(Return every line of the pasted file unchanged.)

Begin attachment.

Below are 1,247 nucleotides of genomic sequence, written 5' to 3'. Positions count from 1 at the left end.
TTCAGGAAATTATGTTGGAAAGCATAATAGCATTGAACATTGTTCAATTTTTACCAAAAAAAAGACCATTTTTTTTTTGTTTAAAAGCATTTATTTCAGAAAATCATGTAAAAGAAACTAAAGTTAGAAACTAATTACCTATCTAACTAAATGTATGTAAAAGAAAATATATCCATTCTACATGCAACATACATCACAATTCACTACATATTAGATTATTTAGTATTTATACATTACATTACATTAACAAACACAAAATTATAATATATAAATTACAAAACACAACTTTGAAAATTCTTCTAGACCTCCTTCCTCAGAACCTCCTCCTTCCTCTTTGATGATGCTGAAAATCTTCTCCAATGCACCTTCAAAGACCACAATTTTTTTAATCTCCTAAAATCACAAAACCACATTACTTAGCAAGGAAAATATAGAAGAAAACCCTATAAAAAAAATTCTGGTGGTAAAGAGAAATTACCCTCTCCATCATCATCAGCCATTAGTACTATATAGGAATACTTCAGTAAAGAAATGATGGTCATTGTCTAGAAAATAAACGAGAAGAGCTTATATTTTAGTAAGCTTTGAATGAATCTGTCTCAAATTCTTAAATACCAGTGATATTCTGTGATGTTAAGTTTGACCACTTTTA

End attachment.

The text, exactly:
Below are 1,247 nucleotides of genomic sequence, written 5' to 3'. Positions count from 1 at the left end.
TTCAGGAAATTATGTTGGAAAGCATAATAGCATTGAACATTGTTCAATTTTTACCAAAAAAAAGACCATTTTTTTTTTGTTTAAAAGCATTTATTTCAGAAAATCATGTAAAAGAAACTAAAGTTAGAAACTAATTACCTATCTAACTAAATGTATGTAAAAGAAAATATATCCATTCTACATGCAACATACATCACAATTCACTACATATTAGATTATTTAGTATTTATACATTACATTACATTAACAAACACAAAATTATAATATATAAATTACAAAACACAACTTTGAAAATTCTTCTAGACCTCCTTCCTCAGAACCTCCTCCTTCCTCTTTGATGATGCTGAAAATCTTCTCCAATGCACCTTCAAAGACCACAATTTTTTTAATCTCCTAAAATCACAAAACCACATTACTTAGCAAGGAAAATATAGAAGAAAACCCTATAAAAAAAATTCTGGTGGTAAAGAGAAATTACCCTCTCCATCATCATCAGCCATTAGTACTATATAGGAATACTTCAGTAAAGAAATGATGGTCATTGTCTAGAAAATAAACGAGAAGAGCTTATATTTTAGTAAGCTTTGAATGAATCTGTCTCAAATTCTTAAATACCAGTGATATTCTGTGATGTTAAGTTTGACCACTTTTA